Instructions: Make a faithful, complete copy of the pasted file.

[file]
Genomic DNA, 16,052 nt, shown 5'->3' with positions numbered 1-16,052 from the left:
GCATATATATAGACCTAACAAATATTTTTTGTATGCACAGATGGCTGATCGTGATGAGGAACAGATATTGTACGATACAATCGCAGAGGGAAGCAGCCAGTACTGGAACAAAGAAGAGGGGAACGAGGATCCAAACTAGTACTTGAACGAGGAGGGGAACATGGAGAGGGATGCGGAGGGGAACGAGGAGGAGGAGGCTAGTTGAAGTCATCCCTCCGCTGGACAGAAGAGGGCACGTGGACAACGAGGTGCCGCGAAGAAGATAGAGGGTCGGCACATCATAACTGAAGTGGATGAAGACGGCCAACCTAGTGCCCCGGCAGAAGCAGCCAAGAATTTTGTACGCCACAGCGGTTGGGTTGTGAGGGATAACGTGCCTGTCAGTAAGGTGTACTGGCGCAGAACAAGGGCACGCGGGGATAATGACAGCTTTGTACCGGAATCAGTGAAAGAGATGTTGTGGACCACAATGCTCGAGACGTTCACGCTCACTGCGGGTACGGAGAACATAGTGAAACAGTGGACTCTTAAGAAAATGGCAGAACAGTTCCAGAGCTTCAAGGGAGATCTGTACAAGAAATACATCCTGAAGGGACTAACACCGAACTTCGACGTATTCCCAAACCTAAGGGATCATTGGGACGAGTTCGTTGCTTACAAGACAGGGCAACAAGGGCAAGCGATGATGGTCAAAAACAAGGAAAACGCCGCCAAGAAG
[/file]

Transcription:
Genomic DNA, 16,052 nt, shown 5'->3' with positions numbered 1-16,052 from the left:
GCATATATATAGACCTAACAAATATTTTTTGTATGCACAGATGGCTGATCGTGATGAGGAACAGATATTGTACGATACAATCGCAGAGGGAAGCAGCCAGTACTGGAACAAAGAAGAGGGGAACGAGGATCCAAACTAGTACTTGAACGAGGAGGGGAACATGGAGAGGGATGCGGAGGGGAACGAGGAGGAGGAGGCTAGTTGAAGTCATCCCTCCGCTGGACAGAAGAGGGCACGTGGACAACGAGGTGCCGCGAAGAAGATAGAGGGTCGGCACATCATAACTGAAGTGGATGAAGACGGCCAACCTAGTGCCCCGGCAGAAGCAGCCAAGAATTTTGTACGCCACAGCGGTTGGGTTGTGAGGGATAACGTGCCTGTCAGTAAGGTGTACTGGCGCAGAACAAGGGCACGCGGGGATAATGACAGCTTTGTACCGGAATCAGTGAAAGAGATGTTGTGGACCACAATGCTCGAGACGTTCACGCTCACTGCGGGTACGGAGAACATAGTGAAACAGTGGACTCTTAAGAAAATGGCAGAACAGTTCCAGAGCTTCAAGGGAGATCTGTACAAGAAATACATCCTGAAGGGACTAACACCGAACTTCGACGTATTCCCAAACCTAAGGGATCATTGGGACGAGTTCGTTGCTTACAAGACAGGGCAACAAGGGCAAGCGATGATGGTCAAAAACAAGGAAAACGCCGCCAAGAAG